Strains: the Name of the Game

If you’re using probiotics for specific health issues, it’s good to know where different strains live in the body

A healthy balance of gut microorganisms can improve your health by enhancing digestion; reducing symptoms of digestive disorders; relieving diarrhea; relieving constipation; fending off infections; reducing risk of skin
disorders; and lowering the odds of obesity, high cholesterol, depression, anxiety, heart disease, diabetes, and possibly more.

The human gut contains about 1,500 species of probiotics. They can protect the structure of the digestive tract, stop pathogens from multiplying and causing illness, and produce enzymes to help break down food.

Related: What Are Probiotics and How to Use Them

Each probiotic is part of a genus, a broad category such as Lactobacillus or Bifidobacterium, and each of these is further divided into species. These are some popular species of probiotics found in supplements:

Lactobacillus acidophilus: Discovered in the late 19th century, it’s the most widely researched probiotic. It lives in the small intestine and the vagina. Medically recognized for relieving diarrhea triggered by antibiotics, acidophilus has also been shown to relieve other digestive problems, treat vaginal yeast infections, improve resistance to other infections, reduce allergy symptoms, and help lower cholesterol and blood pressure.

Lactobacillus reuteri: These friendly bacteria live in the gut and urinary tract, and on the skin. They produce antimicrobial substances that kill harmful bacteria, reduce inflammation, and strengthen the intestinal barrier. A strong barrier stops harmful micro-organisms from spreading through the gut wall into other parts of the body where they can trigger inflammatory diseases or infections, or overall systemic illness. Researchers have observed that when humans eat less fermented foods that contain L. reuteri, inflammatory diseases become more common.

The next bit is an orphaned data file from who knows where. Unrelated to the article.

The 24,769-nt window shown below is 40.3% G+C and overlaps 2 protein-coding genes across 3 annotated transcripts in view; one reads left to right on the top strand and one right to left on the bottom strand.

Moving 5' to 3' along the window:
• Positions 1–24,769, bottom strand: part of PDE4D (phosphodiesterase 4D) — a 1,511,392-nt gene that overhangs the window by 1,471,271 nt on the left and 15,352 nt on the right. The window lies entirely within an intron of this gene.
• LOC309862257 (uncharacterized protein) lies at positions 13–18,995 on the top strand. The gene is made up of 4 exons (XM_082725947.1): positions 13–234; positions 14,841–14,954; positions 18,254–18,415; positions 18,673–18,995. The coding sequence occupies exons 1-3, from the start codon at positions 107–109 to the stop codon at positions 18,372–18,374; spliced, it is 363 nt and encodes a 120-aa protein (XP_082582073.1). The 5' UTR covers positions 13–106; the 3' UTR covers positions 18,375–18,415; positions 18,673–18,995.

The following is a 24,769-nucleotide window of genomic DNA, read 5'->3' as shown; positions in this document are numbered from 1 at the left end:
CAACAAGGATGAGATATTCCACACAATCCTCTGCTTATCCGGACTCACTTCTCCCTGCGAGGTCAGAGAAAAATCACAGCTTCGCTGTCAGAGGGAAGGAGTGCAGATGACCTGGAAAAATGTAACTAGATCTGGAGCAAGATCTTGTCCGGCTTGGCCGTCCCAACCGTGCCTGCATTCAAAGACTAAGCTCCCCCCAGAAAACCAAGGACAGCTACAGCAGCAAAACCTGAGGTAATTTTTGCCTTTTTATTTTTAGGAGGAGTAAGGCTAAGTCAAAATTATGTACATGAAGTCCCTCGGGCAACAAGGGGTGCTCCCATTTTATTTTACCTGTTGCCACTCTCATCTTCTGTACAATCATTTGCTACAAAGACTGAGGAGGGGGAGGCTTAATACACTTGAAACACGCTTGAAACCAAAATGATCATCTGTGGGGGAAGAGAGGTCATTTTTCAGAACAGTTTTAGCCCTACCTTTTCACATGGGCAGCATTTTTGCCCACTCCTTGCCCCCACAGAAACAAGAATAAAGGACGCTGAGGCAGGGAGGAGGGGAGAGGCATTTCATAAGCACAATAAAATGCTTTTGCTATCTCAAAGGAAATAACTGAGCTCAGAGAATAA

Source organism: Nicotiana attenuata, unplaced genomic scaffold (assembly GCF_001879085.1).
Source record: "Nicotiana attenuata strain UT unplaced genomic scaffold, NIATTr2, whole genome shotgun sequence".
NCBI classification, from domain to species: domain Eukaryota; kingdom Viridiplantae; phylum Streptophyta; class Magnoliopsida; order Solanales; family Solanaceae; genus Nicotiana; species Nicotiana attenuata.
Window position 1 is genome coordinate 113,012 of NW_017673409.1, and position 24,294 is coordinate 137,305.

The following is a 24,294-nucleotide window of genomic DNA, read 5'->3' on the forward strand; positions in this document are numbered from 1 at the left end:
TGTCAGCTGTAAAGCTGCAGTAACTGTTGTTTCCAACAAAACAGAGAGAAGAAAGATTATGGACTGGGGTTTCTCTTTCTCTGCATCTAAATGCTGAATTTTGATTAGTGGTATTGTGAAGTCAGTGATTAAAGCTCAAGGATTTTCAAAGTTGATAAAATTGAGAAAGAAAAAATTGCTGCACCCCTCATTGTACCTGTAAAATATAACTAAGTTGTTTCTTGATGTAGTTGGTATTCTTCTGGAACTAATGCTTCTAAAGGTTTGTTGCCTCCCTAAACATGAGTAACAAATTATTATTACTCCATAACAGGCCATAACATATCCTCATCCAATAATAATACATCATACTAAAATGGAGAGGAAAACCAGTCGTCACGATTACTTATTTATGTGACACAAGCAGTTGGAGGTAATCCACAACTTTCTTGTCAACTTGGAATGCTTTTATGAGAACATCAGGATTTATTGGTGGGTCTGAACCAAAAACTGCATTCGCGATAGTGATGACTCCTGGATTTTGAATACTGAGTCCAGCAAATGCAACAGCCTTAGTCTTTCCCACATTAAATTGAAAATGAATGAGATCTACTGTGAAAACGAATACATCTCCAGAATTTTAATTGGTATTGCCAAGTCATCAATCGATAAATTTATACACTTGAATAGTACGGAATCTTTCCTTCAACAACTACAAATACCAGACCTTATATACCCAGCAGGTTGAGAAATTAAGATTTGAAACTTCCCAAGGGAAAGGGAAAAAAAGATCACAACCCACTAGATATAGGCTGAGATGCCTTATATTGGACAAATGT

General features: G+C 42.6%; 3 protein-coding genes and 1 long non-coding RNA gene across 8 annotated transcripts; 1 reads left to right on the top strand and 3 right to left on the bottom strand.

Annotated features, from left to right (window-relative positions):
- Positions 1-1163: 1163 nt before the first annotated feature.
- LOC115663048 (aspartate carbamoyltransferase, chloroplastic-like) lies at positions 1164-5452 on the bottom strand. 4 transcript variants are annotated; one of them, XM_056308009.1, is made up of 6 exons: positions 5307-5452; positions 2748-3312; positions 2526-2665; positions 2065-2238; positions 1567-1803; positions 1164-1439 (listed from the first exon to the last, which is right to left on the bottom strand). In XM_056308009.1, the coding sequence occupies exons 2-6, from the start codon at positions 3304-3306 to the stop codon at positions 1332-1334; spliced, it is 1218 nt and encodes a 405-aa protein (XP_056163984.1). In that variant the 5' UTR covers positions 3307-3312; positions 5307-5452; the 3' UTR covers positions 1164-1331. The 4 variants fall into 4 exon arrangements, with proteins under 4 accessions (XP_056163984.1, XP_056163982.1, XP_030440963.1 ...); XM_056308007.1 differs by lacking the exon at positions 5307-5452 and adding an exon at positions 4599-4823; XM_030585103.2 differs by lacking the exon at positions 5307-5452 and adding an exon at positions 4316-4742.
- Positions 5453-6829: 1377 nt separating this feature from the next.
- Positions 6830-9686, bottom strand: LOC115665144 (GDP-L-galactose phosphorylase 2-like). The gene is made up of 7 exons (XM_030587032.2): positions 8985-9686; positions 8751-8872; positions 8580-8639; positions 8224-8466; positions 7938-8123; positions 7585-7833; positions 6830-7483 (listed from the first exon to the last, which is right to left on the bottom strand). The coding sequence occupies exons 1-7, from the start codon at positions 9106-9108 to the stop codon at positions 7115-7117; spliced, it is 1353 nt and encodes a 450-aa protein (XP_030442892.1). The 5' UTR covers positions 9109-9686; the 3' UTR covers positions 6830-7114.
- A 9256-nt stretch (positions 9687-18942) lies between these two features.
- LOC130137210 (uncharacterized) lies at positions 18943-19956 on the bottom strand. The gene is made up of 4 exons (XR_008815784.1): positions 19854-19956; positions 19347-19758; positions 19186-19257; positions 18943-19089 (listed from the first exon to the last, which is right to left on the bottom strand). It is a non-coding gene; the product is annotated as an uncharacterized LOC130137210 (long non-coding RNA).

Is Lactose a Problem for You? Both Lactobacillus and Bifidobacterium probiotics help to break down lactose, the milk sugar that causes problems with dairy foods for a lot of people.

Bacillus subtilis: More than 60 years ago, an antibiotic for burns was developed from this probiotic, which lives in soil as well as the human gut. Our supply is enriched by being outdoors in a natural environment—walking barefoot on the grass or gardening, for example. In supplements, it can help enhance digestion and immune function, reduce urinary tract infections, reduce symptoms of irritable bowel syndrome, and shorten respiratory illnesses in children.

Lactobacillus rhamnosus: By adhering to the walls of the digestive tract, it helps to maintain the integrity of those walls and reduce the risk of leaky gut, a condition in which food particles leak into the blood and trigger autoimmune reactions and other symptoms. L. rhamnosus also protects against overgrowth of the yeast Candida albicans, which can provoke fatigue, digestive problems, infections, joint pain, and other seemingly mysterious symptoms that are often difficult to diagnose.

Bifidobacterium longum: Found in the colon, it helps to break down plant fibers and carbohydrates that can’t be broken down earlier during the digestive process. It reduces inflammation in the digestive system and helps the immune system to resist illnesses more effectively.

Probiotics Picks

Ancient Nutrition SBO Probiotic


Kyo-Dophilus Max Probiotic


Nordic Naturals Nordic Flora Probiotic Daily